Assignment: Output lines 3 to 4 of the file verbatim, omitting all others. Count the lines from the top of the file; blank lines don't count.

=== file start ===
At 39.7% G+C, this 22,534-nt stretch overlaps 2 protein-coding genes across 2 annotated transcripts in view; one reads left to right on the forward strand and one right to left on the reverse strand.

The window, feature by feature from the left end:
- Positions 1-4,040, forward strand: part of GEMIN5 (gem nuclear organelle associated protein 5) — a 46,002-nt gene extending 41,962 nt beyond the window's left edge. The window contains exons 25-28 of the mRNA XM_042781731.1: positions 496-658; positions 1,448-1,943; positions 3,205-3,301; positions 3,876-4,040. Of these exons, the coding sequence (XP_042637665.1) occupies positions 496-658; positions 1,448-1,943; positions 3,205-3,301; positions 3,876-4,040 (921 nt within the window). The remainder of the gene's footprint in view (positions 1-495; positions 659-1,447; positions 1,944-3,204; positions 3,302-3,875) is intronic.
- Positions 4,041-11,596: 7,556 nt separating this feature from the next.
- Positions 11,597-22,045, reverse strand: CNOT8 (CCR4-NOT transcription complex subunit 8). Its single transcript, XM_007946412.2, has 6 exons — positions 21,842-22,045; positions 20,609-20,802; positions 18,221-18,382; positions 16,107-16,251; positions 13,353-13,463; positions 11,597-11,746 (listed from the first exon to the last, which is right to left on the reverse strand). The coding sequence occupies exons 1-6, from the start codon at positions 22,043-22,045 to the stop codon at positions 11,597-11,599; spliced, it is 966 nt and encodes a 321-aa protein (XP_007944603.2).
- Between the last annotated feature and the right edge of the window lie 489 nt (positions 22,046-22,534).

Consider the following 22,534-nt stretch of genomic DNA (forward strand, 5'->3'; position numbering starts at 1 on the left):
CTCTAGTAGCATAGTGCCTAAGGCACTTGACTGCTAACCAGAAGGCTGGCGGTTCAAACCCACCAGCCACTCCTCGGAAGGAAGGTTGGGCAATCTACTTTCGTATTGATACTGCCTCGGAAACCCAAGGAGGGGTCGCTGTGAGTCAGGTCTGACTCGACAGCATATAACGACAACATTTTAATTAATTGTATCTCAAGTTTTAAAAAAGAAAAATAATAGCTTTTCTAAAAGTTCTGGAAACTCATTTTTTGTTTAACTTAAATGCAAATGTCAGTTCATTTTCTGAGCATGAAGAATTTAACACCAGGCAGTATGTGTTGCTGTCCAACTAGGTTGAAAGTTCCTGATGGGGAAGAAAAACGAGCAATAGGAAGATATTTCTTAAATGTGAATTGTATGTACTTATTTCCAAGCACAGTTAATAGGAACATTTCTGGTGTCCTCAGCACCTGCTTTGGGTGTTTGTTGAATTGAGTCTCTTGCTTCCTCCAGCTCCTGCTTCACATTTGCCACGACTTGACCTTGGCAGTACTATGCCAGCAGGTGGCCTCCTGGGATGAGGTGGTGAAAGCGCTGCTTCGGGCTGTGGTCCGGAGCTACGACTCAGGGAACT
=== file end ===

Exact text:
- Positions 1-4,040, forward strand: part of GEMIN5 (gem nuclear organelle associated protein 5) — a 46,002-nt gene extending 41,962 nt beyond the window's left edge. The window contains exons 25-28 of the mRNA XM_042781731.1: positions 496-658; positions 1,448-1,943; positions 3,205-3,301; positions 3,876-4,040. Of these exons, the coding sequence (XP_042637665.1) occupies positions 496-658; positions 1,448-1,943; positions 3,205-3,301; positions 3,876-4,040 (921 nt within the window). The remainder of the gene's footprint in view (positions 1-495; positions 659-1,447; positions 1,944-3,204; positions 3,302-3,875) is intronic.
- Positions 4,041-11,596: 7,556 nt separating this feature from the next.